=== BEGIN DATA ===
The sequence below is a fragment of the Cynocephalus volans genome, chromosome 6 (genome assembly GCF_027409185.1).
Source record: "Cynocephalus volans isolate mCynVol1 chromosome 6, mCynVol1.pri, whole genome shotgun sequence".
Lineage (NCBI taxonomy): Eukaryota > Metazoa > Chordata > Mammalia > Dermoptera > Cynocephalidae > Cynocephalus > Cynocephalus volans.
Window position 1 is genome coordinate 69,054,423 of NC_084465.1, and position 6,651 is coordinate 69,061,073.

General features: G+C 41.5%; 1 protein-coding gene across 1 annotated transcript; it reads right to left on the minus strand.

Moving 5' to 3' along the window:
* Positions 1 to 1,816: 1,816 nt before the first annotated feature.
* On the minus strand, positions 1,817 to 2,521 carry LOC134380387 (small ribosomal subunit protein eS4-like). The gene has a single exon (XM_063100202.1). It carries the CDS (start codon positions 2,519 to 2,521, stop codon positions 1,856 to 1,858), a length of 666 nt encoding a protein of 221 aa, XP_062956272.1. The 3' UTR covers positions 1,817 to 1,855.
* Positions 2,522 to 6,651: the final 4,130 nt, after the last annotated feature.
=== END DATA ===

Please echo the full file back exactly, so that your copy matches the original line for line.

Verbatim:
The sequence below is a fragment of the Cynocephalus volans genome, chromosome 6 (genome assembly GCF_027409185.1).
Source record: "Cynocephalus volans isolate mCynVol1 chromosome 6, mCynVol1.pri, whole genome shotgun sequence".
Lineage (NCBI taxonomy): Eukaryota > Metazoa > Chordata > Mammalia > Dermoptera > Cynocephalidae > Cynocephalus > Cynocephalus volans.
Window position 1 is genome coordinate 69,054,423 of NC_084465.1, and position 6,651 is coordinate 69,061,073.

General features: G+C 41.5%; 1 protein-coding gene across 1 annotated transcript; it reads right to left on the minus strand.

Moving 5' to 3' along the window:
* Positions 1 to 1,816: 1,816 nt before the first annotated feature.
* On the minus strand, positions 1,817 to 2,521 carry LOC134380387 (small ribosomal subunit protein eS4-like). The gene has a single exon (XM_063100202.1). It carries the CDS (start codon positions 2,519 to 2,521, stop codon positions 1,856 to 1,858), a length of 666 nt encoding a protein of 221 aa, XP_062956272.1. The 3' UTR covers positions 1,817 to 1,855.
* Positions 2,522 to 6,651: the final 4,130 nt, after the last annotated feature.